Kindle was the first to release a reader better fitted for class materials (with the help of their Kindle DX) as PDF is king in this area and a large screen is mandatory to read PDF files. B&N doesn’t yet have large format eReader, but it tries to make up the difference by offering a free software package that at least should make the Nook be more friendlier to the students – NOOKstudy. Available for both Windows and Mac platforms, NOOKstudy intention is to help students organize their course papers/reading materials. NOOKstudy will work standalone, even if you do not own a Nook (although owning one it will certainly help). The software package promises to let you access Read More…
In our last article about Pandigital Novel 7, we reached to some not too rosy conclusions about its firmware quality and usability, lack of touchscreen response and slow page turns. It looks like Pandigital had reached the same conclusions and they are trying to fix the device. The latest firmware is available and the improvements are all across the board resulting in a more responsive touchscreen and a more stable WiFi connection. Page turns are still slower than Nook or Kindle for example but the accelerometer works now so you can use it in both portrait and landscape mode. You can download the new update here (version S10_07_04K _PD_INX7E_ENG_6410POP) and you’ll also find detailed instructions. You’ll need to have a SD card available.
Today, Amazon finally got a patent (number 7,748,634) for its first Kindle design. Beside pointing out the lack of efficiency of the US Patent and Trademark Office that needs 4 years to award a patent (and in many cases even longer), what is striking in the original patent application is the mention of a dual display system, one eInk, one LCD that Amazon did not implement, but the ideea was deemed worthy by, you guessed, Barnes and Noble with their beautiful Nook. And, as a side joke, we can’t help wonder if this is why Microsoft canned Courier ;).
Here is the relevant paragraph from the patent application:
A handheld electronic device comprising: a housing; an electronic paper display disposed in the housing and having a first surface area; and a liquid crystal display (LCD) disposed in the housing proximate the electronic paper display, the LCD having a second surface area that is smaller than the first surface area of the electronic paper display.
Now, whether Amazon would decide to sue B&N for the design and patent infringement is everyone’s guess, but B&N is also in a dispute with Spring Design over the design. Since both Amazon and Spring Design cannot claim dibs for the design at the same time, the whole situation is rather interesting and we’ll be happy to watch it unfold. If you want to read the whole patent, here is the link. Enjoy!
As you might have heard, Amazon signed an agreement to purchase Woot, a website that appeals to our impulse buying and sells one products a day, albeit at heavily discounted prices. In a move that fits the announcement, Woot today is selling the Amazon Kindle for $149 plus $5 shipping.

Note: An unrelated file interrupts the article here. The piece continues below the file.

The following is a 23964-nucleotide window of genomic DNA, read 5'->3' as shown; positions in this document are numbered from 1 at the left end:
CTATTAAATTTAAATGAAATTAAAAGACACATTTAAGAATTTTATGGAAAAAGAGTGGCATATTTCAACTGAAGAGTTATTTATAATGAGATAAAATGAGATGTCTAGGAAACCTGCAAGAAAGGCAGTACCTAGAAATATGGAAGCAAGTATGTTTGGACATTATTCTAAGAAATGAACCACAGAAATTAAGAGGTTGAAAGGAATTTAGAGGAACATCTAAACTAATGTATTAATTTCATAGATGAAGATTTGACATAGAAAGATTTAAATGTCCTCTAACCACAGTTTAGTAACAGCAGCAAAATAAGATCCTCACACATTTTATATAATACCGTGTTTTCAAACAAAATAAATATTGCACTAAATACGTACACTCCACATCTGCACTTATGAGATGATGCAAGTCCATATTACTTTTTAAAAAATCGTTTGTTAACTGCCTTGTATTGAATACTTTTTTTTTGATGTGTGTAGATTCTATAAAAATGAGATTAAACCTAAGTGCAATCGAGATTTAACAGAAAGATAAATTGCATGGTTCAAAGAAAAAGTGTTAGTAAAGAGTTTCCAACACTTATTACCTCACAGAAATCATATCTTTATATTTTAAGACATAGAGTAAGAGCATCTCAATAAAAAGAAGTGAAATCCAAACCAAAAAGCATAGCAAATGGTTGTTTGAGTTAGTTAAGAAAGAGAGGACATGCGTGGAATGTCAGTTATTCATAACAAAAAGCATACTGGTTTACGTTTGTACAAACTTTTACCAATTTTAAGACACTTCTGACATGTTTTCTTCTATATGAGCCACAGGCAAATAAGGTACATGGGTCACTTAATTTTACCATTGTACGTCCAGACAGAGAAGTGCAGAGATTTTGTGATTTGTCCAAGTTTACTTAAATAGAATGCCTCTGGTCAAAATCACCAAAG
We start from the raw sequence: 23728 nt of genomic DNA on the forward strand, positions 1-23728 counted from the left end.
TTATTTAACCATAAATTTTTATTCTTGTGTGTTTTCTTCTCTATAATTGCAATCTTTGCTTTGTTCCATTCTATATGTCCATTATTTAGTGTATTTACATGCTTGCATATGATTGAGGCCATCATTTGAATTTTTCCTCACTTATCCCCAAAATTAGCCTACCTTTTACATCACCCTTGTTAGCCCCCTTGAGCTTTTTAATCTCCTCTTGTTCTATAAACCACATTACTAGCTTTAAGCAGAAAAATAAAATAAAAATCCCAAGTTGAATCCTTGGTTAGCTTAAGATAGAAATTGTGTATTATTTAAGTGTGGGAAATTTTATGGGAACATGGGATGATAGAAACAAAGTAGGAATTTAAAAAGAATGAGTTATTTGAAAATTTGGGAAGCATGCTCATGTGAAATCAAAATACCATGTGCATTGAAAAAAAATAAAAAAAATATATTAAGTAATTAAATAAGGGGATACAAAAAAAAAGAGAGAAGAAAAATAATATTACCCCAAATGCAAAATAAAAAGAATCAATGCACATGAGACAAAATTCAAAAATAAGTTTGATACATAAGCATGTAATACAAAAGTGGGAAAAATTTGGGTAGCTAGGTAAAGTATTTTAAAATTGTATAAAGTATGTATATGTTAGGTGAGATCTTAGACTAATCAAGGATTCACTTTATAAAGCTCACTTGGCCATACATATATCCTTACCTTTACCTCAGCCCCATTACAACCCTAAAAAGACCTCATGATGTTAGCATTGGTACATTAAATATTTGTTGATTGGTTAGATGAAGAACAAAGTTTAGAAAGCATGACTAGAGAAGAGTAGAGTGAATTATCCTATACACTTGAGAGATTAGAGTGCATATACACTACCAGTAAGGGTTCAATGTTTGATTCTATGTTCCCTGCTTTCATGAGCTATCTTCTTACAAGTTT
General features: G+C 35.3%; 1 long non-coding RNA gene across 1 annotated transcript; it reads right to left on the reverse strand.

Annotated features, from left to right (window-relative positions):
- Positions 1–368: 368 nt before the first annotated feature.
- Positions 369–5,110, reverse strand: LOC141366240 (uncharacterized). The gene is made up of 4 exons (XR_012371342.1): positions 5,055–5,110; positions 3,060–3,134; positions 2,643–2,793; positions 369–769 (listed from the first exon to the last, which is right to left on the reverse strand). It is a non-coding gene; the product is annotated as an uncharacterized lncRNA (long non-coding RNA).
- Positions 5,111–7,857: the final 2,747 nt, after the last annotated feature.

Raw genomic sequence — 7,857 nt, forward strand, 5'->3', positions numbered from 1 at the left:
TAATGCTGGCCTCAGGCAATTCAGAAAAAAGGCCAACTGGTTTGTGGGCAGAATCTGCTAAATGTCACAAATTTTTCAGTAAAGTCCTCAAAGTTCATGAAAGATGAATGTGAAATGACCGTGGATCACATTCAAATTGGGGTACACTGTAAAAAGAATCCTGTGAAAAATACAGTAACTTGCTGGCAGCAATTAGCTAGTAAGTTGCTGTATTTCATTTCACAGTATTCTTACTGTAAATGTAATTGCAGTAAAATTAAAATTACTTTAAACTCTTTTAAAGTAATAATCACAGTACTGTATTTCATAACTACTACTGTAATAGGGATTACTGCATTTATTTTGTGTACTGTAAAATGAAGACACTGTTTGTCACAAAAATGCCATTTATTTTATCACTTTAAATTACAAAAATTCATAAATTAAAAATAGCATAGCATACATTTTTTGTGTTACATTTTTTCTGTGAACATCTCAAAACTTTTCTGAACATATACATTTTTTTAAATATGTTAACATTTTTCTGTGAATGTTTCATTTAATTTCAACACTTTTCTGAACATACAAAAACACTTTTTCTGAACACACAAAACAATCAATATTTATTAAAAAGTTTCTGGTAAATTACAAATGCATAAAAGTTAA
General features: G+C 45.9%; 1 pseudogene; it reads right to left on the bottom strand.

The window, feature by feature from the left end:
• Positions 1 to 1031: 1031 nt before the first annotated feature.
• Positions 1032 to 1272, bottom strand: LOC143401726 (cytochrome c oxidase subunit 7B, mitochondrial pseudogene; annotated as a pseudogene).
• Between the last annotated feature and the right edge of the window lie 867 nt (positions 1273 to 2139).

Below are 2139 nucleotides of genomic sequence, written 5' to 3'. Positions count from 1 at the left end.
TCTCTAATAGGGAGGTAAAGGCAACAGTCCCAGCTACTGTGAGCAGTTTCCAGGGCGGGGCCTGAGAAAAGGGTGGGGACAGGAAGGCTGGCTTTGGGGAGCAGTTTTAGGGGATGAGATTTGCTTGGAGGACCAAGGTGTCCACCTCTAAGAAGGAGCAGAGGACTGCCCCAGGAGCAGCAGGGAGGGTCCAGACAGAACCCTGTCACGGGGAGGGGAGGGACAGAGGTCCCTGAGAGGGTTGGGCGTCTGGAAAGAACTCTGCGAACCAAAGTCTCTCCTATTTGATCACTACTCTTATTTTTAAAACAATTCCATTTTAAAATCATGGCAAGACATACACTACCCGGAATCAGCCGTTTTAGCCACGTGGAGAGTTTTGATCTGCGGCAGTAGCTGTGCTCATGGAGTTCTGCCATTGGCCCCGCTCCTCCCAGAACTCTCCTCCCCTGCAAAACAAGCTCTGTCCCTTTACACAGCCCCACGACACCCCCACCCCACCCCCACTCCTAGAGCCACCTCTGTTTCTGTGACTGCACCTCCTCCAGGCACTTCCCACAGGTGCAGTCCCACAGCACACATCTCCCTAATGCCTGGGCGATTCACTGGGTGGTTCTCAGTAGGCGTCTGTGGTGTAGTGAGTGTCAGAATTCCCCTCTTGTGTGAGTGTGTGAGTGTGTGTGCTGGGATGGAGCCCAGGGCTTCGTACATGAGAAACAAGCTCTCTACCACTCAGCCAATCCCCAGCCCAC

Update: They are sold out already!
In response to todays’s Barnes and Noble announcement for a new WiFi only Nook at $149 and $199 for the 3G version, Amazon slashes its own price for Kindle which now costs only $189. This is indeed a good day for eBook readers!
The battle has officially begun, so do not be surprised if B&N lowers the price further to match Amazon the way they did it in the past, or if one (or both) of them starts to offer free eBook readers (combined with some kind of subscription service). The larger Kindle DX remains at the same price, $489.
In an excellent news for eBook lovers, and in a move that is sure to put pressure on Amazon’s Kindle, Barnes & Noble confirms their new Nook model sans 3G for a new low price of $149 while at the same time reducing the price for the previous $259 3G capable Nook to $199. The new model without 3G connectivity is called Nook WiFi. One of the features I really love about Nook line is the inclusion of a microSD expansion slot, a feature not present into it’s main competitor, Amazon’s Kindle.
The 3G capability made a lot of sense several years ago during the release of the initial Kindle, but meantime the smartphone market exploded along with more or less generous data plans and tethering options (again more or less legal), so it shouldn’t be very challenging to tether your new Nook to your smartphone. Also, Barnes & Noble released their latest Nook software, now at the version 1.4 that beside a number of improvements as “Go to page”, an extra large font and some speed-up overall, now allows Nook to access the fairly extensive AT&T WiFi network for free.
The new Nook is available at B&N own website and also at Best Buy and it will start shipping this week. The main visual difference between Nook WiFi and Nook 3G is a white back panel for the new model and a slightly (0.5 oz) lower weight.
Update: Amazon followed immediately slashing their Kindle price to $189.
In the near future (and we are talking about 2011) we might see new Kindles and Nook models using the new E-Ink displays generation recently announced (source RedFerret). The next generation E-ink displays will have better contrast ratio (almost double the contrast of the current E-Ink displays) and also much higher refresh speeds, allowing for simple animations (see video). Gone will be the days when just a page turn would make you fall asleep. Another announced display technology features an almost indestructible screen, ideal for children books that usually look like they went through a war. Check the videos after the break. Read More…